|Marina Elliott works in the Rising Star cave near Johannesburg, South Africa. (National Geographic/National Geographic)|
The very fact that so many bones were found in one place was critical. The six paleontologist spelunkers retrieved over 1500 bone fragments which were later assembled into at least 15 skeletons. That means that the researchers had specimens of different ages and of both genders, an almost unheard of scientific find. This gave anthropologists an unusually accurate picture of what these creatures were like.
Thus, we know that H. naledi's physical features place it between those found in the genera Australopithecus and Homo.
We don't yet know how old those bones are, which means we can't be sure where H. nelida falls on our family tree. H. nelida seems to be intermediate between Austrolopithecus and Homo, but could have been contemporaneous with most of the species within those genera. Dating the fossils is going to give us critical information on how and when different modern physical traits first appeared.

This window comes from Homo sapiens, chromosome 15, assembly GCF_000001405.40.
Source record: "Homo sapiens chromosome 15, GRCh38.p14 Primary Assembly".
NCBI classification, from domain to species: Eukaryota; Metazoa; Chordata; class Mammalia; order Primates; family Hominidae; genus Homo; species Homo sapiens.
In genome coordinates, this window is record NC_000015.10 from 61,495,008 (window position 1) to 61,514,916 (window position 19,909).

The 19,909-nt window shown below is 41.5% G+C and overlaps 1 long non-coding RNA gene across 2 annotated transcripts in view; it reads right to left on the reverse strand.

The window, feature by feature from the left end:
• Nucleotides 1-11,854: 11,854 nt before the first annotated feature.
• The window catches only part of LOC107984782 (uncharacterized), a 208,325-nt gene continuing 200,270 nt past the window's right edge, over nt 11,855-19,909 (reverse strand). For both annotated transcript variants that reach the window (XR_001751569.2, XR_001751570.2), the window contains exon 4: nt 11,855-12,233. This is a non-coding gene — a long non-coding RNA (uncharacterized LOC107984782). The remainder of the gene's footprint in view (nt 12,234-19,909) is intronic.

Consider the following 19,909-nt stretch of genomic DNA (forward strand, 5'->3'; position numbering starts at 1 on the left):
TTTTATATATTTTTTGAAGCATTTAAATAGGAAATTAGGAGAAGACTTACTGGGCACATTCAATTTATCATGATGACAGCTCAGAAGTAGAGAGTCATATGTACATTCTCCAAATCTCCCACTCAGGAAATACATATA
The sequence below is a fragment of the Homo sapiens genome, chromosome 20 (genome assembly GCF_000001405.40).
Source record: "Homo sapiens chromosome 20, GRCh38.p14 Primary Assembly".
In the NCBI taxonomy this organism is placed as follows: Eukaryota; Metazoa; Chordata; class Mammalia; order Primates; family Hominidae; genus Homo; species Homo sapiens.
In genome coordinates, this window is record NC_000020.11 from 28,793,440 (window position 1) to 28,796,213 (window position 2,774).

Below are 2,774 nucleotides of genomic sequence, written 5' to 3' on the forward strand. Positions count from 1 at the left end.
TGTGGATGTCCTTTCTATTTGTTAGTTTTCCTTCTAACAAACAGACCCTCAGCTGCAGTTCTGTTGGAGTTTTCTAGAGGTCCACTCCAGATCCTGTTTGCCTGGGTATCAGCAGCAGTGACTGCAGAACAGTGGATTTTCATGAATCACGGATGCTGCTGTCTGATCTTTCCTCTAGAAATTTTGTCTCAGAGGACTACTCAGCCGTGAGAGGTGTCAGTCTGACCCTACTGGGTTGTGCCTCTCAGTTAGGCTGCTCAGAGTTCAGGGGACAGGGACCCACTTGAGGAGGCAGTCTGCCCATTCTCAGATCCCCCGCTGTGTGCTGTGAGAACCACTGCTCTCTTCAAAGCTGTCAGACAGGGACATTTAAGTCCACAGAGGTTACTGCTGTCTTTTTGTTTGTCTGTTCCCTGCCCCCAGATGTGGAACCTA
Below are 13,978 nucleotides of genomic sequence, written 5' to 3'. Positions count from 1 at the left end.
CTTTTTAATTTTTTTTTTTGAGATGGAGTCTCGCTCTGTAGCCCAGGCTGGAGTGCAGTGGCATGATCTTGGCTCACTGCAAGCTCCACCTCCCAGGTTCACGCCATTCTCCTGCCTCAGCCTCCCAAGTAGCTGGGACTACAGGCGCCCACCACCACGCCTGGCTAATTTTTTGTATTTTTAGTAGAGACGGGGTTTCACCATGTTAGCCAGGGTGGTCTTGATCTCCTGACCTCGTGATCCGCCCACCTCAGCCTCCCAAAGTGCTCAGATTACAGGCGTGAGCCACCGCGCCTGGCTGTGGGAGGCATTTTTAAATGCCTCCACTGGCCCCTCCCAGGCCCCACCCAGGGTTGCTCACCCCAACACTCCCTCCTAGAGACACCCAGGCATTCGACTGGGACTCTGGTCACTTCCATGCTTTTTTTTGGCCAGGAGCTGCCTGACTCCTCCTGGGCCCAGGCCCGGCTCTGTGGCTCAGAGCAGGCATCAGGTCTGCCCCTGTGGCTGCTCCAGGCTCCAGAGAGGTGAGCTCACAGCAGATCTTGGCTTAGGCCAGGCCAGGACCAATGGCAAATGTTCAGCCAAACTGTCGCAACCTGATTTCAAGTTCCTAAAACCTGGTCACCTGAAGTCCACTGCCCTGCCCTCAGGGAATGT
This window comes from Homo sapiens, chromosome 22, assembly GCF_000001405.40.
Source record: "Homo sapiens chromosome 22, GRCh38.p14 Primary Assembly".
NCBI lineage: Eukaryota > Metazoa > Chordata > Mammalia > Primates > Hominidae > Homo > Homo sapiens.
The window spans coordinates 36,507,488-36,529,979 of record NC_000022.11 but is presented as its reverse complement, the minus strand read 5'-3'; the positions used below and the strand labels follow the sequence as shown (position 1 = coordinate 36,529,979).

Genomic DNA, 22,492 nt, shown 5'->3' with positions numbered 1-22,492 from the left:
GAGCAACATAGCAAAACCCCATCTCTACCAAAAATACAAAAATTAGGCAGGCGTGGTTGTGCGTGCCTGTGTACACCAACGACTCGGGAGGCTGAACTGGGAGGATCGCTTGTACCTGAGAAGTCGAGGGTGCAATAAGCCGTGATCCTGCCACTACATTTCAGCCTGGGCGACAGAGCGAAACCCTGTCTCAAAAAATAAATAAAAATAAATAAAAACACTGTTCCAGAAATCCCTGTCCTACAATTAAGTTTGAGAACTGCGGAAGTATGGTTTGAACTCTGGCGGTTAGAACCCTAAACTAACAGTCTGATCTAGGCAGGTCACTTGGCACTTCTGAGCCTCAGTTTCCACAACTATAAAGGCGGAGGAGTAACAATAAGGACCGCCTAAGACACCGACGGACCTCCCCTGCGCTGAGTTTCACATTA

Just as importantly, how did those bones find their way into that remote cavity? Consider that although there were so many H. naledi bones in the cave, virtually no other species were found along side them. This was not a lair used by predators, hominid or otherwise, nor was the accumulation of bones due to flooding or other natural causes. There were no marks of damage or scavenging on the bones, so the cave was not the site of a slaughter or feast. And remember that the chamber where the bones were found is extremely hard to access.
Lead researcher Lee Berger's working hypothesis is that the bodies were deliberately placed in the chamber, most likely by dropping them in from above. We have a name for procedures like this: it's called 'burial', and it's not an activity we would have associated with creatures that had brains the size of gorillas.
Berger and the other researchers are continuing to study the fossils. Many more interesting conclusions are sure to come out of this amazing find. You can find some great photographs as well as an artist's rendition of the creatures giving a dead relative the old heave-ho in the National Geographic story by Jamie Shreeve.
Berger, L., Hawks, J., de Ruiter, D., Churchill, S., Schmid, P., Delezene, L., Kivell, T., Garvin, H., Williams, S., DeSilva, J.... (2015) , a new species of the genus from the Dinaledi Chamber, South Africa . eLife. DOI: 10.7554/eLife.09560